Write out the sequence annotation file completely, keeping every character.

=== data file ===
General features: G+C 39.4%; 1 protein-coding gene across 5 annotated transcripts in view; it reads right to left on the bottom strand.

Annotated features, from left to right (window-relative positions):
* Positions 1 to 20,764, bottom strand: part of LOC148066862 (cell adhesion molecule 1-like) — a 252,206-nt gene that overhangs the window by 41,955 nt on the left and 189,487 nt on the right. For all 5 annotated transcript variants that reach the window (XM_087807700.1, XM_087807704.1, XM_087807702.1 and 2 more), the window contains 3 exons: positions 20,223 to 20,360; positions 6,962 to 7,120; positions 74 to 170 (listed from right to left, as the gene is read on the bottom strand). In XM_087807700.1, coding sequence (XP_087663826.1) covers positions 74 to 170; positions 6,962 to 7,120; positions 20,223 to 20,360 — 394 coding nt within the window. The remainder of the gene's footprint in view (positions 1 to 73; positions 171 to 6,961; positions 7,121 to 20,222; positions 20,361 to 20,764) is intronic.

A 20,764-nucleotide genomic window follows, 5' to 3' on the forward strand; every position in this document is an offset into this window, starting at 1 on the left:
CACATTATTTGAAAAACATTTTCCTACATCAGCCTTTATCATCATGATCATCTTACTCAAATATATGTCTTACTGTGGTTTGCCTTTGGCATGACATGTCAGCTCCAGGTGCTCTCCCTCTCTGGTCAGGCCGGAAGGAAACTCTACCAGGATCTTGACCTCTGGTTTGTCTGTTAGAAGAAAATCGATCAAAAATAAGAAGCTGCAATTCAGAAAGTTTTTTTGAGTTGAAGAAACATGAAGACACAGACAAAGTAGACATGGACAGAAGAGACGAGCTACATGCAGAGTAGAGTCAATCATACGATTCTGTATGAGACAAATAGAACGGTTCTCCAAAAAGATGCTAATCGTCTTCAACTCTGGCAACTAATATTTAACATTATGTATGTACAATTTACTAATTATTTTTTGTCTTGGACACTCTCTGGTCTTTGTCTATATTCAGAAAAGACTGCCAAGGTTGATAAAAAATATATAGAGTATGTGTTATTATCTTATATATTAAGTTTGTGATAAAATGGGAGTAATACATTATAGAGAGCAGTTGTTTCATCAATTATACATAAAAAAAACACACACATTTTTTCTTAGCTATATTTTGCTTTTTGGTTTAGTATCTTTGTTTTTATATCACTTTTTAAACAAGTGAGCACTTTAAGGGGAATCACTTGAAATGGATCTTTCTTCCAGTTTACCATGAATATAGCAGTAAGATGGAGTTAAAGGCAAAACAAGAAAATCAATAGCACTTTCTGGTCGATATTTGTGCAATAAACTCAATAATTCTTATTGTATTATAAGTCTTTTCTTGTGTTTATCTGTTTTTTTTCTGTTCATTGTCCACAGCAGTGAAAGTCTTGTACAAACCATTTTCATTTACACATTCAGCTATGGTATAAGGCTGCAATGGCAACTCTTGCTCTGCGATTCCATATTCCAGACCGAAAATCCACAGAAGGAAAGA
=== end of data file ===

General features: G+C 39.4%; 1 protein-coding gene across 5 annotated transcripts in view; it reads right to left on the bottom strand.

Annotated features, from left to right (window-relative positions):
* Positions 1 to 20,764, bottom strand: part of LOC148066862 (cell adhesion molecule 1-like) — a 252,206-nt gene that overhangs the window by 41,955 nt on the left and 189,487 nt on the right. For all 5 annotated transcript variants that reach the window (XM_087807700.1, XM_087807704.1, XM_087807702.1 and 2 more), the window contains 3 exons: positions 20,223 to 20,360; positions 6,962 to 7,120; positions 74 to 170 (listed from right to left, as the gene is read on the bottom strand). In XM_087807700.1, coding sequence (XP_087663826.1) covers positions 74 to 170; positions 6,962 to 7,120; positions 20,223 to 20,360 — 394 coding nt within the window. The remainder of the gene's footprint in view (positions 1 to 73; positions 171 to 6,961; positions 7,121 to 20,222; positions 20,361 to 20,764) is intronic.

A 20,764-nucleotide genomic window follows, 5' to 3' on the forward strand; every position in this document is an offset into this window, starting at 1 on the left:
CACATTATTTGAAAAACATTTTCCTACATCAGCCTTTATCATCATGATCATCTTACTCAAATATATGTCTTACTGTGGTTTGCCTTTGGCATGACATGTCAGCTCCAGGTGCTCTCCCTCTCTGGTCAGGCCGGAAGGAAACTCTACCAGGATCTTGACCTCTGGTTTGTCTGTTAGAAGAAAATCGATCAAAAATAAGAAGCTGCAATTCAGAAAGTTTTTTTGAGTTGAAGAAACATGAAGACACAGACAAAGTAGACATGGACAGAAGAGACGAGCTACATGCAGAGTAGAGTCAATCATACGATTCTGTATGAGACAAATAGAACGGTTCTCCAAAAAGATGCTAATCGTCTTCAACTCTGGCAACTAATATTTAACATTATGTATGTACAATTTACTAATTATTTTTTGTCTTGGACACTCTCTGGTCTTTGTCTATATTCAGAAAAGACTGCCAAGGTTGATAAAAAATATATAGAGTATGTGTTATTATCTTATATATTAAGTTTGTGATAAAATGGGAGTAATACATTATAGAGAGCAGTTGTTTCATCAATTATACATAAAAAAAACACACACATTTTTTCTTAGCTATATTTTGCTTTTTGGTTTAGTATCTTTGTTTTTATATCACTTTTTAAACAAGTGAGCACTTTAAGGGGAATCACTTGAAATGGATCTTTCTTCCAGTTTACCATGAATATAGCAGTAAGATGGAGTTAAAGGCAAAACAAGAAAATCAATAGCACTTTCTGGTCGATATTTGTGCAATAAACTCAATAATTCTTATTGTATTATAAGTCTTTTCTTGTGTTTATCTGTTTTTTTTCTGTTCATTGTCCACAGCAGTGAAAGTCTTGTACAAACCATTTTCATTTACACATTCAGCTATGGTATAAGGCTGCAATGGCAACTCTTGCTCTGCGATTCCATATTCCAGACCGAAAATCCACAGAAGGAAAGA